Career & Money

Follow My Lead. Six Tips on How to Change Industries Like a Pro

Sherri Elliott-Yeary
By Sherri Elliott-Yeary


There are plenty of good reasons to apply for a job you’re not fully qualified for, including the fact that the men around you are doing it. Remember Hewlett Packard’s internal study that showed that women applied for promotions when they met 100 percent of the qualifications while men applied when they met just 60 percent?

Years ago, I was unhappy with management consulting and regretting the fact that I hadn’t even tried to make it as a writer. I figured nobody would hire me when they could get someone with experience. But as it turns out, it was actually pretty easy to get hired. I just had to write a book on a subject I was passionate about.

If you know you can do the job or task, and experience is all that’s stopping you, follow my lead. Here’s how I elegantly BS’ed my way into a new career that I love.

1. Make that low bar work in your favor on your cover letter.

Do you know how many people don’t proofread their cover letters? Your flawless, engaged, company-specific cover letter will stand out in a heap of typo-ridden drivel. Make sure you write about why you want to switch industries and the skill set you bring to the table. There’s more to qualifications than job experience. Proofread, proofread, and proofread.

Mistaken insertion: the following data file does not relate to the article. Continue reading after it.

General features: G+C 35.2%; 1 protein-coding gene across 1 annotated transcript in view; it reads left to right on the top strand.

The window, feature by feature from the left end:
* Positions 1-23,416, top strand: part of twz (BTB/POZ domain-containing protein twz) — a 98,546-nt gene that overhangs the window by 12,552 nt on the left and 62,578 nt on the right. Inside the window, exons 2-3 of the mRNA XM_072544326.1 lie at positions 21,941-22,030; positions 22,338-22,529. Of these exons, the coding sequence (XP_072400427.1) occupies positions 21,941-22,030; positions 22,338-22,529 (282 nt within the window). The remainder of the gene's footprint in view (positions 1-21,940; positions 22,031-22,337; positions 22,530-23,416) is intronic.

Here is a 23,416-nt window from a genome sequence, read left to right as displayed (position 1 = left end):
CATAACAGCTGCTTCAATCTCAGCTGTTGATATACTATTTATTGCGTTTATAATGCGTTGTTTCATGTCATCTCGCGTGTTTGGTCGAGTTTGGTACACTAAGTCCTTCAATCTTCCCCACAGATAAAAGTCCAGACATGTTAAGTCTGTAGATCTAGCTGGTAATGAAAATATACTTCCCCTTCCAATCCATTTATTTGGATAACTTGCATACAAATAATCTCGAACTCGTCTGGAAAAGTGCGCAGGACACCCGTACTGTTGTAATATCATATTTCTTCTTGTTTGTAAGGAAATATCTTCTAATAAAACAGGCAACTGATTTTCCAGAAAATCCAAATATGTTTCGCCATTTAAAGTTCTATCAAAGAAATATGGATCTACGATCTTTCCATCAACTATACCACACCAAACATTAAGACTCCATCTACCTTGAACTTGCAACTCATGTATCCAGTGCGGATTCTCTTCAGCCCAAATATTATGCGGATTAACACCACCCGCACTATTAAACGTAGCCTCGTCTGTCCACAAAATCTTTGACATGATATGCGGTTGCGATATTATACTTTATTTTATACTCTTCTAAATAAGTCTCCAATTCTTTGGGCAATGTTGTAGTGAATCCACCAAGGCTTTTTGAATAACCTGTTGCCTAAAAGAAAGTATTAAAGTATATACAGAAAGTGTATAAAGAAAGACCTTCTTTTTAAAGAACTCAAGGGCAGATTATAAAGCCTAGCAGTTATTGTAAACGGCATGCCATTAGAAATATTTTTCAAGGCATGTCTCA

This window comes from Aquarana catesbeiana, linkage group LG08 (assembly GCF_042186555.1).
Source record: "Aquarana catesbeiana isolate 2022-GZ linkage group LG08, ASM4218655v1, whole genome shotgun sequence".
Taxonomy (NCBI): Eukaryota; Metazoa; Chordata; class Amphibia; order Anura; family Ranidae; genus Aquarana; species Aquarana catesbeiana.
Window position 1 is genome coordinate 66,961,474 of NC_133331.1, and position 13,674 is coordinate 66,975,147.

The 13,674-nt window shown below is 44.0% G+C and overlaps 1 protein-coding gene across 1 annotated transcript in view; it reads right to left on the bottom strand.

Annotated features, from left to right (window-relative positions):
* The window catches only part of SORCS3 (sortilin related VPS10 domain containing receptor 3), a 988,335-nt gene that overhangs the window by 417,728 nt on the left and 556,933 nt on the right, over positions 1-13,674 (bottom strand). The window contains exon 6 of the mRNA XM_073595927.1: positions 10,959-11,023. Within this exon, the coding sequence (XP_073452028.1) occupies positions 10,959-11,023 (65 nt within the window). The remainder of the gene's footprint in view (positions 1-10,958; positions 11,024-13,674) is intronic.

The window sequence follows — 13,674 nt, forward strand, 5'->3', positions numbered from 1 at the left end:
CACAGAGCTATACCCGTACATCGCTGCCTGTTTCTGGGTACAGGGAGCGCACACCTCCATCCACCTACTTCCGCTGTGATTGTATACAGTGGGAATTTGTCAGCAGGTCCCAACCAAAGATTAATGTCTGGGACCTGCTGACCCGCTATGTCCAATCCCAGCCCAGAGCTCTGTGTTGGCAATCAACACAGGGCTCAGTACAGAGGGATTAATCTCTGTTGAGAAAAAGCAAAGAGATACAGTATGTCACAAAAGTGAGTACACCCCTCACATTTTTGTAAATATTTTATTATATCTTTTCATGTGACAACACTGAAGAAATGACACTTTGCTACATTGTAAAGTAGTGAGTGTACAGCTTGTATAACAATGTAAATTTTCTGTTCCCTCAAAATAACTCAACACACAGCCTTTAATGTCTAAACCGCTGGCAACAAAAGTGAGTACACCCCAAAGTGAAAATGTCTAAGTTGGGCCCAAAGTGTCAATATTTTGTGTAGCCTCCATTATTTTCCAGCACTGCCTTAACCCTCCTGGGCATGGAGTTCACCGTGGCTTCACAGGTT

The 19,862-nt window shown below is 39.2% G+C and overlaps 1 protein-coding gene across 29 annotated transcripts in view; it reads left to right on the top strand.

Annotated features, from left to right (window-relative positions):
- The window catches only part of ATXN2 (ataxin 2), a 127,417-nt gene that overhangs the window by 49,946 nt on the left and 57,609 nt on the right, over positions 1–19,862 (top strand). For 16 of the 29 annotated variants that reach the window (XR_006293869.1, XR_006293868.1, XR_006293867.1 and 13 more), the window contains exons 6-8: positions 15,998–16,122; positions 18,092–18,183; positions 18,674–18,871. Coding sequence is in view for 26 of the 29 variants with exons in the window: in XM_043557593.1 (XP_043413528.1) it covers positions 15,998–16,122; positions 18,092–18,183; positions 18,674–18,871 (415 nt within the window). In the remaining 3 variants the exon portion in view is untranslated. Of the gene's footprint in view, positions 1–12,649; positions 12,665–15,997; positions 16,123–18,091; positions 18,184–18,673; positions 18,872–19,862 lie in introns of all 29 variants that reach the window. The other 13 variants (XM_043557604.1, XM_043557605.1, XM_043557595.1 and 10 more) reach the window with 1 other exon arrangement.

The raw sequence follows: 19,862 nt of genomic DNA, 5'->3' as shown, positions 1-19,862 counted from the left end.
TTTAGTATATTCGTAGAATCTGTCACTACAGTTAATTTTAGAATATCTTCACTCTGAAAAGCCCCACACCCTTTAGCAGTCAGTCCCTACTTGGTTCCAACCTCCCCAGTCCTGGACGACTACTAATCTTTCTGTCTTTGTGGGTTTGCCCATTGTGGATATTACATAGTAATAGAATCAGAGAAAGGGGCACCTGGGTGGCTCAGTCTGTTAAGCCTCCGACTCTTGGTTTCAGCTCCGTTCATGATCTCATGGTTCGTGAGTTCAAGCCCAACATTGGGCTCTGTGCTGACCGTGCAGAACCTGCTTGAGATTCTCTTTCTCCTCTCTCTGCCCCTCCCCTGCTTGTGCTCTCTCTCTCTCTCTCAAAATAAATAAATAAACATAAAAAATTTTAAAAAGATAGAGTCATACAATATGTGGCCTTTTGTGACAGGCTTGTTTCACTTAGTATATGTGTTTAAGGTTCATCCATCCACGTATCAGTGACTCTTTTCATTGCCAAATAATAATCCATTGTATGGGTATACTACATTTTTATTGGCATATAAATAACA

2. Research. Do research. It’s important to research. Don’t forget to research.

You can make up for your lack of experience by knowing about the company, its competitors, the culture, and recent big projects. If the company has a client-facing presence like a store, go there. Then tell your interviewer you checked the place out, and mention your experience as a client. Suddenly, you’ll have a lot of relevant experience because you know what it’s like to be their consumer (in my case, it was to become a regular reader of the site I was applying to write for). You cannot possibly imagine how many people show up to interviews knowing exactly nothing about the company, despite years in the game. You can beat them on preparedness every time.

3. Listen.

Typical advice I’ve heard has a lot to do with pretending to look engaged, repeating back what the person has said to you, and consistently saying the person’s name. This is pedestrian, and beneath you. Instead, you can take your cue from your interviewer when it comes to how to talk about topics that are industry specific. But don’t simply parrot them. For example, if your interviewer calls slideshows “decks,” don’t call them “PowerPoints.”

4. Ask a ton of questions.

No need to be annoying, obviously, but asking smart questions shows what you’re made of. A smart question is one that would help your interviewer picture you in the position, leapfrogging that whole racket about you being under-qualified. For example, ask about ways to grow in the position. It’ll make your interviewer think about where you’re going, not where you’re coming from.

5. Pivot.